The relationship economy
There is a movement towards recognising the current era of change as the ‘relationship economy’. The ability to create these meaningful, emotional connections will have as great an impact now as mechanisation did in the industrial revolution 200 years ago.
This demands a change in ground rules for collaboration in a remote world. While we are operating in a space of immense technological transformation it is the people and the way they interact (with and without technology) that defines true and lasting success.
This era is about focusing on connections, trust and human interaction as its currency. It recognises that in a world where everything is connected and mechanisation has reached a tipping point, the key critical differentiator for organisations between products and services are the relationships that develop. The ‘relationship economy’ focuses on driving a greater sense of community, inclusion and purpose despite the decrease in face-to-face interaction.
According to Clear Company, 97% of workers believe a lack of team alignment directly impacts the outcome of a project, and 86% cite lack of collaboration and poor communication for workplace failures. This demands a rethink of ground rules to ensure people know what is expected of them to help them feel safe whilst contributing. You can’t just assume because they collaborated well face-to-face that this will translate virtually. People need the safety of rules in order to be able to contribute fully.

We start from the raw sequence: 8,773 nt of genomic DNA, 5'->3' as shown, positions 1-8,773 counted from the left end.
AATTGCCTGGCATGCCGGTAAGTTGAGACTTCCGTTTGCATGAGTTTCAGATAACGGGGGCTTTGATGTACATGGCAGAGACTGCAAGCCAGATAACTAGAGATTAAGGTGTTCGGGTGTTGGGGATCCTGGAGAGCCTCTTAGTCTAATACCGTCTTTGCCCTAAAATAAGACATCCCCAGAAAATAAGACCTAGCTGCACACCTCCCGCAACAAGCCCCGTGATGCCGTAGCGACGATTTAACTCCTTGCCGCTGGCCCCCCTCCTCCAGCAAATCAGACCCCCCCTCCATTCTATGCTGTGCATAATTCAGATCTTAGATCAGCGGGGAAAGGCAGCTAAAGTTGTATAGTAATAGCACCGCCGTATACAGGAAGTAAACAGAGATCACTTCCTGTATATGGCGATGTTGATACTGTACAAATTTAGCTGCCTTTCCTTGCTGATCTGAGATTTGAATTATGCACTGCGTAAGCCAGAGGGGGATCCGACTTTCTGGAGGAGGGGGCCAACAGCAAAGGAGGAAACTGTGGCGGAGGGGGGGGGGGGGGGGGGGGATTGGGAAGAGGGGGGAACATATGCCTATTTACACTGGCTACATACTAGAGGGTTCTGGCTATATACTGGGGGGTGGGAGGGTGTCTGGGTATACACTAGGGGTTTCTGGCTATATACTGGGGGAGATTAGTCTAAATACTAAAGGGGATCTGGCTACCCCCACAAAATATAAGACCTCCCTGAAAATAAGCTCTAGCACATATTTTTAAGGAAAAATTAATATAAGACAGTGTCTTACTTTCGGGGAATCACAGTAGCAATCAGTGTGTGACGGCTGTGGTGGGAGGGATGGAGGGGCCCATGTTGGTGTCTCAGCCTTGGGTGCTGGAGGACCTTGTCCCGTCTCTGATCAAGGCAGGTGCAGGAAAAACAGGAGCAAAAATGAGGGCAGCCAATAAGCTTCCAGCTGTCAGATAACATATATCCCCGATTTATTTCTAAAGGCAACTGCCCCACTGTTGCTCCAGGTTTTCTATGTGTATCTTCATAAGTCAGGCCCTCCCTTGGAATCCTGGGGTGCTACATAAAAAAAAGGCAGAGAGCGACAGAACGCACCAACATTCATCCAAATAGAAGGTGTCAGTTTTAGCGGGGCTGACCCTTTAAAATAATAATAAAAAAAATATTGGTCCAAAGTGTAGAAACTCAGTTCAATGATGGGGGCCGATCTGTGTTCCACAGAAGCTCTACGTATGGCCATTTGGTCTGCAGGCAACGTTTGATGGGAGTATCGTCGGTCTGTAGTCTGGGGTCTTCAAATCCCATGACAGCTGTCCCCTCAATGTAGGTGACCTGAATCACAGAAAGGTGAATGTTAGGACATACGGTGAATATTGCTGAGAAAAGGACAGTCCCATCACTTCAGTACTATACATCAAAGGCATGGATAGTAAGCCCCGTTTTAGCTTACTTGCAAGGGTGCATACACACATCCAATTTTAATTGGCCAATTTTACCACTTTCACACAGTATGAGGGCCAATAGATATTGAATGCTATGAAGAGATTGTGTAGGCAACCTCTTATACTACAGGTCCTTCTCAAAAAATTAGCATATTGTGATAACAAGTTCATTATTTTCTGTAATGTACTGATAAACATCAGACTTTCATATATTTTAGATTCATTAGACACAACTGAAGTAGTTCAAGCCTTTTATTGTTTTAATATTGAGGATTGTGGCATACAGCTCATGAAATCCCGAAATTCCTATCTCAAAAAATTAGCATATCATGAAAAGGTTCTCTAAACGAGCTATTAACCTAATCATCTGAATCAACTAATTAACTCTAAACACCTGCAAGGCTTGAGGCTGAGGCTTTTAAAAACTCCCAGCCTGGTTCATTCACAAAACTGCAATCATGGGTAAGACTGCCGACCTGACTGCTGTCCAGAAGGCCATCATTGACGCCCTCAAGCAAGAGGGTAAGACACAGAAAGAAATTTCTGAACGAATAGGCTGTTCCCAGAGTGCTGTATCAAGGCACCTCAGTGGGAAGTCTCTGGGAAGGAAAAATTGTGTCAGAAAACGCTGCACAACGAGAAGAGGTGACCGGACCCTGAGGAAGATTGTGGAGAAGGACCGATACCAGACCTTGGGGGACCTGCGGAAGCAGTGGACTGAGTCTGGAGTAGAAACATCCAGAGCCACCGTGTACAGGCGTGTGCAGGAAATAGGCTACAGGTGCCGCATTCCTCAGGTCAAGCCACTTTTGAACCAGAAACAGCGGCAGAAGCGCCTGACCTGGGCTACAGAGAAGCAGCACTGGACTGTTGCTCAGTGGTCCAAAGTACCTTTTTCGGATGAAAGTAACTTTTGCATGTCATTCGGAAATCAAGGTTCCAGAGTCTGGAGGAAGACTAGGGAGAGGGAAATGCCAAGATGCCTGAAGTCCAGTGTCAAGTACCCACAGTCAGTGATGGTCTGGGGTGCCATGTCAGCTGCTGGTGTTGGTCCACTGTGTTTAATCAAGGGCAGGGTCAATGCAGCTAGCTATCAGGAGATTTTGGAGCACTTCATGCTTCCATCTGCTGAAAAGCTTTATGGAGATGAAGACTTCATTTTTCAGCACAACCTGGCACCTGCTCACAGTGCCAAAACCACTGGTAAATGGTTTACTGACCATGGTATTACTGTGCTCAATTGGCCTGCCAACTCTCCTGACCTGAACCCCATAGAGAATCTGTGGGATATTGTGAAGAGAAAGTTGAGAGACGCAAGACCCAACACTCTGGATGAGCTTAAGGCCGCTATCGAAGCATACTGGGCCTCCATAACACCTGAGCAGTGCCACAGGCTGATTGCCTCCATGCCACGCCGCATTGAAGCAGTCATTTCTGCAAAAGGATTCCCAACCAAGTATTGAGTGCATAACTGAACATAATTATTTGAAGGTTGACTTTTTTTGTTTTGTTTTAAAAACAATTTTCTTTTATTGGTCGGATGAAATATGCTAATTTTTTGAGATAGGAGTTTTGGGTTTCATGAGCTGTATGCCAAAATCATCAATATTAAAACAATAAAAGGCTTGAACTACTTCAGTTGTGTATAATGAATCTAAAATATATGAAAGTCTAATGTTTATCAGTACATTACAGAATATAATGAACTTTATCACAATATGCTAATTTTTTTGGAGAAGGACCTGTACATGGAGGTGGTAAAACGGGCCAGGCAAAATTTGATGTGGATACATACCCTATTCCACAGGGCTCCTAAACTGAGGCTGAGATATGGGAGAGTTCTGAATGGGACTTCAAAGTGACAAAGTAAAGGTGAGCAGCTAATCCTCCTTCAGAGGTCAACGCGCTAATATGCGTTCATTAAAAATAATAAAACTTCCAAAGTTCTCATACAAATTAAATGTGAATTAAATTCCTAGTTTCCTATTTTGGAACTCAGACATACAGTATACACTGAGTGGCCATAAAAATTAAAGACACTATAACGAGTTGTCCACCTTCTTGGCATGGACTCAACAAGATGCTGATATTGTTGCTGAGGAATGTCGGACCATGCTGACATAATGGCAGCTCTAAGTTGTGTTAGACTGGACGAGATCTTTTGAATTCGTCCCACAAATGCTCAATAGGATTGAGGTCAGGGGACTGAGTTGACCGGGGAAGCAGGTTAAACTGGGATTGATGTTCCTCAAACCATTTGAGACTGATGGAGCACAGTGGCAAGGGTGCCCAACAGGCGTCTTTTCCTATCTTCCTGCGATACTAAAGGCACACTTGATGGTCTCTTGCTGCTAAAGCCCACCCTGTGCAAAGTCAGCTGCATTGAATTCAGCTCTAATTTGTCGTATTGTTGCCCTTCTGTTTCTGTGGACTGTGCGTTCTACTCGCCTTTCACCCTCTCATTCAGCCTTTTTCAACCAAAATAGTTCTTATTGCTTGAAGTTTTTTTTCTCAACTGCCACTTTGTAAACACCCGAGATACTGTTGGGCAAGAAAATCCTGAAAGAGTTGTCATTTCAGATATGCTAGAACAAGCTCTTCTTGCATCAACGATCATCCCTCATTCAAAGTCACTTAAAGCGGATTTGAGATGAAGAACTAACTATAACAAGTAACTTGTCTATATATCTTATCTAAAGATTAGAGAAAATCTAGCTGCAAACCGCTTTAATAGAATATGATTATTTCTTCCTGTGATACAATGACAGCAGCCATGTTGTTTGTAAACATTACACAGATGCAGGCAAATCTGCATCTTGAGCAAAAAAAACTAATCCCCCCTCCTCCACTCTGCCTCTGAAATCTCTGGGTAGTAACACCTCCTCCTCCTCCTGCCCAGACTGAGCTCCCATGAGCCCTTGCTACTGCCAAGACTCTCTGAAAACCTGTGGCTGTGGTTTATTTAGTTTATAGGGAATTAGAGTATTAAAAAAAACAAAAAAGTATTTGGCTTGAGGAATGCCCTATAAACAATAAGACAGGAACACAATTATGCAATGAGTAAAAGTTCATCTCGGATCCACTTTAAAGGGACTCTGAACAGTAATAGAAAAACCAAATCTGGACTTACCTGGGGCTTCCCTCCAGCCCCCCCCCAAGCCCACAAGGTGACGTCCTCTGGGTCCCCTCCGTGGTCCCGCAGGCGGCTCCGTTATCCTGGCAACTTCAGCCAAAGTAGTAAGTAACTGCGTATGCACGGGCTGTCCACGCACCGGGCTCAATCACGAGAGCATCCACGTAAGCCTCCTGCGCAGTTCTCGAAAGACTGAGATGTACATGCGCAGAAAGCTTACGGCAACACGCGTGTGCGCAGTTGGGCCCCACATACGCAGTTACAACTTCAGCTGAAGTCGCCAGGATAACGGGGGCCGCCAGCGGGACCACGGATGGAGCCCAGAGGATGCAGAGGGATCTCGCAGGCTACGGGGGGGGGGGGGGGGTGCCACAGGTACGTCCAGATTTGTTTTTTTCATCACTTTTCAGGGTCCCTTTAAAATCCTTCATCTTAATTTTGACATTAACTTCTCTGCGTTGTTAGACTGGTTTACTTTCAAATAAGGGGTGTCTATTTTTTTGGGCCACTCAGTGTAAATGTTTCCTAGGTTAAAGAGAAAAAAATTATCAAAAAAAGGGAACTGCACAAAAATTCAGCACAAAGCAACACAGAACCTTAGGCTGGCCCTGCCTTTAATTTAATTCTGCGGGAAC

Virtually, people feel even more exposed because of the ‘forced’ nature of the collaboration. This can lead to unspoken ideas lying dormant and a cycle of sameness being generated. This makes it even more important to have clarity.
Establishing ground rules in a virtual workspace
Ground rules need to be worked out together with the team to encourage full and open participation. One of the key ground rules to embed early is to encourage everyone to act on the basis of assuming the positive intent from others.
In a face-to-face situation it is easier to assess where people are coming from and to clarify when unsure. Online responses, however, are often more instantaneous with no luxury of caveating your explanation – you just put it out there for everyone to see.
This can even come down to the simple use of an emoji. What did that person really mean? Why did they do that? Did they like or not like my comment or my contribution? There’s a whole unspoken thought process that goes on for every team member.